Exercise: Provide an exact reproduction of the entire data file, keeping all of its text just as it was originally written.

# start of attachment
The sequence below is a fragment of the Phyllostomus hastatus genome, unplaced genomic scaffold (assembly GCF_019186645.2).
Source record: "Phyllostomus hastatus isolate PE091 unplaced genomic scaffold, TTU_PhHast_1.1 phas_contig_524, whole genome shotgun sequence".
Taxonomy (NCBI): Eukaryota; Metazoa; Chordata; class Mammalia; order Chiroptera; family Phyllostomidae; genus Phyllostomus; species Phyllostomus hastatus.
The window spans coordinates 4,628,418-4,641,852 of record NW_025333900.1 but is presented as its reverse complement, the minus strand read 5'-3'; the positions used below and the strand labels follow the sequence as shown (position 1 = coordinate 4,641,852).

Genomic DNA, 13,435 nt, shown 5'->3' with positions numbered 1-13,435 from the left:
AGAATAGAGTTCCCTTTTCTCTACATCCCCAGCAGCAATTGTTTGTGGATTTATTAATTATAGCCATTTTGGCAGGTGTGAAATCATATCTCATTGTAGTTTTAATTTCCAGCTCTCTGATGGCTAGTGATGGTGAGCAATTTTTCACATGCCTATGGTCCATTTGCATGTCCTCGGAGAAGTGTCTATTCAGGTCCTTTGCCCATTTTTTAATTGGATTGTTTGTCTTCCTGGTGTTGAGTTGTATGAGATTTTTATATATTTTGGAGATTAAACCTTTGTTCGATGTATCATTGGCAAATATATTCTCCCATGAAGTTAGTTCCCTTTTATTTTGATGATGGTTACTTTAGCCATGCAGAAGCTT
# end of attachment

The sequence below is a fragment of the Phyllostomus hastatus genome, unplaced genomic scaffold (assembly GCF_019186645.2).
Source record: "Phyllostomus hastatus isolate PE091 unplaced genomic scaffold, TTU_PhHast_1.1 phas_contig_524, whole genome shotgun sequence".
Taxonomy (NCBI): Eukaryota; Metazoa; Chordata; class Mammalia; order Chiroptera; family Phyllostomidae; genus Phyllostomus; species Phyllostomus hastatus.
The window spans coordinates 4,628,418-4,641,852 of record NW_025333900.1 but is presented as its reverse complement, the minus strand read 5'-3'; the positions used below and the strand labels follow the sequence as shown (position 1 = coordinate 4,641,852).

Genomic DNA, 13,435 nt, shown 5'->3' with positions numbered 1-13,435 from the left:
AGAATAGAGTTCCCTTTTCTCTACATCCCCAGCAGCAATTGTTTGTGGATTTATTAATTATAGCCATTTTGGCAGGTGTGAAATCATATCTCATTGTAGTTTTAATTTCCAGCTCTCTGATGGCTAGTGATGGTGAGCAATTTTTCACATGCCTATGGTCCATTTGCATGTCCTCGGAGAAGTGTCTATTCAGGTCCTTTGCCCATTTTTTAATTGGATTGTTTGTCTTCCTGGTGTTGAGTTGTATGAGATTTTTATATATTTTGGAGATTAAACCTTTGTTCGATGTATCATTGGCAAATATATTCTCCCATGAAGTTAGTTCCCTTTTATTTTGATGATGGTTACTTTAGCCATGCAGAAGCTT